Overture to "L'isola disabitata" in G minor
Concerto for piano, strings and continuo in F minor
Symphony No. 44 in E minor "Mourning"
Symphony in B minor Wq 182 No. 5
Overture in D minor to Philemon und Baucis
Piano Concerto No. 9 in E flat major K. 271
“Art is born to be free and should not be restricted. The educated ear has to decide, and I feel entitled as anyone else to make laws in this matter.” Among the Viennese classicists, Joseph Haydn was without doubt the only experimental character in the true sense of the word. He always wanted “to surprise the public with something new, and to make a debut in a brilliant manner.” His Symphony in E minor Hob I: 44, which starts with a daring unison in the opening bars, takes its popular name, the Trauer (Mourning) Symphony from its introverted Adagio, which the composer is once said to have wished for his funeral.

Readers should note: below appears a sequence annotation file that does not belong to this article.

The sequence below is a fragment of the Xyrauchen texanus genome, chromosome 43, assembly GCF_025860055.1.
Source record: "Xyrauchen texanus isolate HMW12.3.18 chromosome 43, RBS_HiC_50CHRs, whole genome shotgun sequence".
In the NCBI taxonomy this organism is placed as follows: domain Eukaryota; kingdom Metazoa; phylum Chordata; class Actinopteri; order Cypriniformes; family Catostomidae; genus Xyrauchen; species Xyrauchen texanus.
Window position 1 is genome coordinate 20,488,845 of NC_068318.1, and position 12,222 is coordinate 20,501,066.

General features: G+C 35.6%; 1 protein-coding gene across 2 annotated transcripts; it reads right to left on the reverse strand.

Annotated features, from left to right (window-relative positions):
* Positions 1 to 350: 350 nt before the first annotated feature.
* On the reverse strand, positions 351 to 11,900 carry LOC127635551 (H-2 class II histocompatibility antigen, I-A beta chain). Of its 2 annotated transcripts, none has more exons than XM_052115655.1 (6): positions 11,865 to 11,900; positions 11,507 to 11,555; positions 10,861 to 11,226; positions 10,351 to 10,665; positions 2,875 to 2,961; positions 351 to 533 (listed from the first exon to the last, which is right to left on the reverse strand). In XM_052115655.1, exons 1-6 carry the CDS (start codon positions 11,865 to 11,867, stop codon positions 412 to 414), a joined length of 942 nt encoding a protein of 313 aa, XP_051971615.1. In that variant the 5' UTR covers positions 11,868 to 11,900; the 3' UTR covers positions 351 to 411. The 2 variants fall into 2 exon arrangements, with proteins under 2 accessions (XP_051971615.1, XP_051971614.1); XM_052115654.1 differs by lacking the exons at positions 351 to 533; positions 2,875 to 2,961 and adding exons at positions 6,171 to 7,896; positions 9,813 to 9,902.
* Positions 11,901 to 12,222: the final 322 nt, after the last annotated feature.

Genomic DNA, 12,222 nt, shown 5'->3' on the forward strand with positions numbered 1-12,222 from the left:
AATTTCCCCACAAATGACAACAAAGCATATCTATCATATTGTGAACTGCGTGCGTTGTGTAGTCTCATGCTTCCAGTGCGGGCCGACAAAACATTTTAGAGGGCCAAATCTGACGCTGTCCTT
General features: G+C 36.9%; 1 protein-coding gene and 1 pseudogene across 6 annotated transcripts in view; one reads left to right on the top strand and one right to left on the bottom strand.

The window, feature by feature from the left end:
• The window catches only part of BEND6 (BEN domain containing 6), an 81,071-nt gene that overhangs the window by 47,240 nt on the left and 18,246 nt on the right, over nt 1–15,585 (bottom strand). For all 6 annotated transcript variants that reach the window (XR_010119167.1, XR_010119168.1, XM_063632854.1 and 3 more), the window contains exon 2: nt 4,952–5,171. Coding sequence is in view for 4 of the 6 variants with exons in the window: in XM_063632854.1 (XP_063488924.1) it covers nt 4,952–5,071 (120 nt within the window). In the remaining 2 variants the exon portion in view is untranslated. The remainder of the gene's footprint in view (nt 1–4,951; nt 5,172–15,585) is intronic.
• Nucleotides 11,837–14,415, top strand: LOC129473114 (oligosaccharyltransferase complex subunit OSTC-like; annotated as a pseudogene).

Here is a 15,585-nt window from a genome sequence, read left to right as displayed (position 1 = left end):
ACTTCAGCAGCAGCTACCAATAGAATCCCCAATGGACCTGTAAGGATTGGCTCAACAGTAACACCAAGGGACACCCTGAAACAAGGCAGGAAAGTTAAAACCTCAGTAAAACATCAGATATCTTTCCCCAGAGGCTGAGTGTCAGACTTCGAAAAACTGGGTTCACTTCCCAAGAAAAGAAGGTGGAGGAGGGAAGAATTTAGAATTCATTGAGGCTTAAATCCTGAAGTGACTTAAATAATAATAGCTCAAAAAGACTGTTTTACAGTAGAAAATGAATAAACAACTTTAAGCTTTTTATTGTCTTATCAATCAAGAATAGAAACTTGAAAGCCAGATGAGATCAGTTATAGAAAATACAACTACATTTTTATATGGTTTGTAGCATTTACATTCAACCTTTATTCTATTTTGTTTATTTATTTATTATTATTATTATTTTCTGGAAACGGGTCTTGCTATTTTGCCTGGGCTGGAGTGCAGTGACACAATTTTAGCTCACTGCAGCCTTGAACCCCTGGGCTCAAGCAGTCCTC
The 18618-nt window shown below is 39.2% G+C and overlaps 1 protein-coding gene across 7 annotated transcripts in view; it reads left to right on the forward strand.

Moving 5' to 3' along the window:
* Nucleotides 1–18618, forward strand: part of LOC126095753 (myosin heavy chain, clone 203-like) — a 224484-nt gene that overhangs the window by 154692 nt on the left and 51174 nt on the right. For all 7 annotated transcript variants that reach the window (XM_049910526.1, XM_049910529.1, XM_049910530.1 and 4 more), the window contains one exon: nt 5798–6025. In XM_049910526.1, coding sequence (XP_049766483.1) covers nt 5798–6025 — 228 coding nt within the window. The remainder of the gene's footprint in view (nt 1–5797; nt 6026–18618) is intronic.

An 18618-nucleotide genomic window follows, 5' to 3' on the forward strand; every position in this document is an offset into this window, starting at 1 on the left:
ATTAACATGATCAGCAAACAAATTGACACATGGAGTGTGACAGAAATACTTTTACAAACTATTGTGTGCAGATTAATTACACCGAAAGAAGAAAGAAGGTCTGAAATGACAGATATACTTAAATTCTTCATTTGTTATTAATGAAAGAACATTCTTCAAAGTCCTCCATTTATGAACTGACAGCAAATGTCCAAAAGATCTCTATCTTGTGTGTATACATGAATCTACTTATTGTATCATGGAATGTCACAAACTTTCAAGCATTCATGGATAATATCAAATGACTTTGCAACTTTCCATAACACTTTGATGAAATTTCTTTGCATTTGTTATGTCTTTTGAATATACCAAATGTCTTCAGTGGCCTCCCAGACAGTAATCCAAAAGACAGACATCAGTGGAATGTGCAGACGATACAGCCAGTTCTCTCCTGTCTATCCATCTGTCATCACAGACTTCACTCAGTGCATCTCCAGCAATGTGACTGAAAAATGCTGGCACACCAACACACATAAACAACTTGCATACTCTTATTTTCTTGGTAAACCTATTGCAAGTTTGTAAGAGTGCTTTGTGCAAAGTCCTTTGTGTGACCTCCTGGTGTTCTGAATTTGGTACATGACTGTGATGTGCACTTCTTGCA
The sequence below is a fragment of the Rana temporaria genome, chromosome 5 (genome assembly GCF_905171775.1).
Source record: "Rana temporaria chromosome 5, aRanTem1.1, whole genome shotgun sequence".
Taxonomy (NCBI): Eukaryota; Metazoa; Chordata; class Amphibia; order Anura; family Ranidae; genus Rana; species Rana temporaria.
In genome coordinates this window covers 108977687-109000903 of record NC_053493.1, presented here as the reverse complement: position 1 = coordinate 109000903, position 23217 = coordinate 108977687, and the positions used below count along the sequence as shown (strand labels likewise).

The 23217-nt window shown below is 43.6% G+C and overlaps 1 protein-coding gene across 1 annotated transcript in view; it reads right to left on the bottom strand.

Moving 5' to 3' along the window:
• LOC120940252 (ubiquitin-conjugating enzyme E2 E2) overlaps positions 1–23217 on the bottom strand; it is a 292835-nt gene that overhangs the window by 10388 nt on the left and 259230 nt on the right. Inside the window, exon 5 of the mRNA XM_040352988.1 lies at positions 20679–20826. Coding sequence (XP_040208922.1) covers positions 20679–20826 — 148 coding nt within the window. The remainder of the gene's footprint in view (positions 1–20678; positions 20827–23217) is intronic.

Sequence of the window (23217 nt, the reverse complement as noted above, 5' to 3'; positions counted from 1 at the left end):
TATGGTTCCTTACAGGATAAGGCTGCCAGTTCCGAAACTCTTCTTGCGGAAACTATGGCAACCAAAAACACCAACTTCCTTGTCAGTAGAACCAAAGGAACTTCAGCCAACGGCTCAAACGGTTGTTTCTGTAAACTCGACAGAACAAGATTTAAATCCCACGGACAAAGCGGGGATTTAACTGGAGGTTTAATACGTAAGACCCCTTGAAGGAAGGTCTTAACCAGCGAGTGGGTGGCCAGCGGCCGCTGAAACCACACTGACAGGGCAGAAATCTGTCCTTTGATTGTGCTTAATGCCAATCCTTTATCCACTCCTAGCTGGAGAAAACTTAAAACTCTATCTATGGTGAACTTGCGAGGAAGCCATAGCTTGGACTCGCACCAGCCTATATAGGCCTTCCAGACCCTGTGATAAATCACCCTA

The virtuoso Piano Concerto K. 271, written in Salzburg in 1777 for Louise Victoire Jenamy, the daughter of the famous French choreographer and ballet reformer Jean Georges Noverre, was ultimately intended for Mozart himself – not for nothing does it offer the soloist a lot of room for self-expression with its countless “interventions” and extensive cadenzas.
Andreas Staier, one of the most prominent harpsichord and piano players of our time, will perform the work with the Akademie für Alte Musik in the Philharmonie. With Georg Anton Benda and Carl Philipp Emanuel Bach, the musicians also perform works by two composers who dedicated themselves to the sensual elegance of the gallant style during the transition from the Baroque to the Classical era.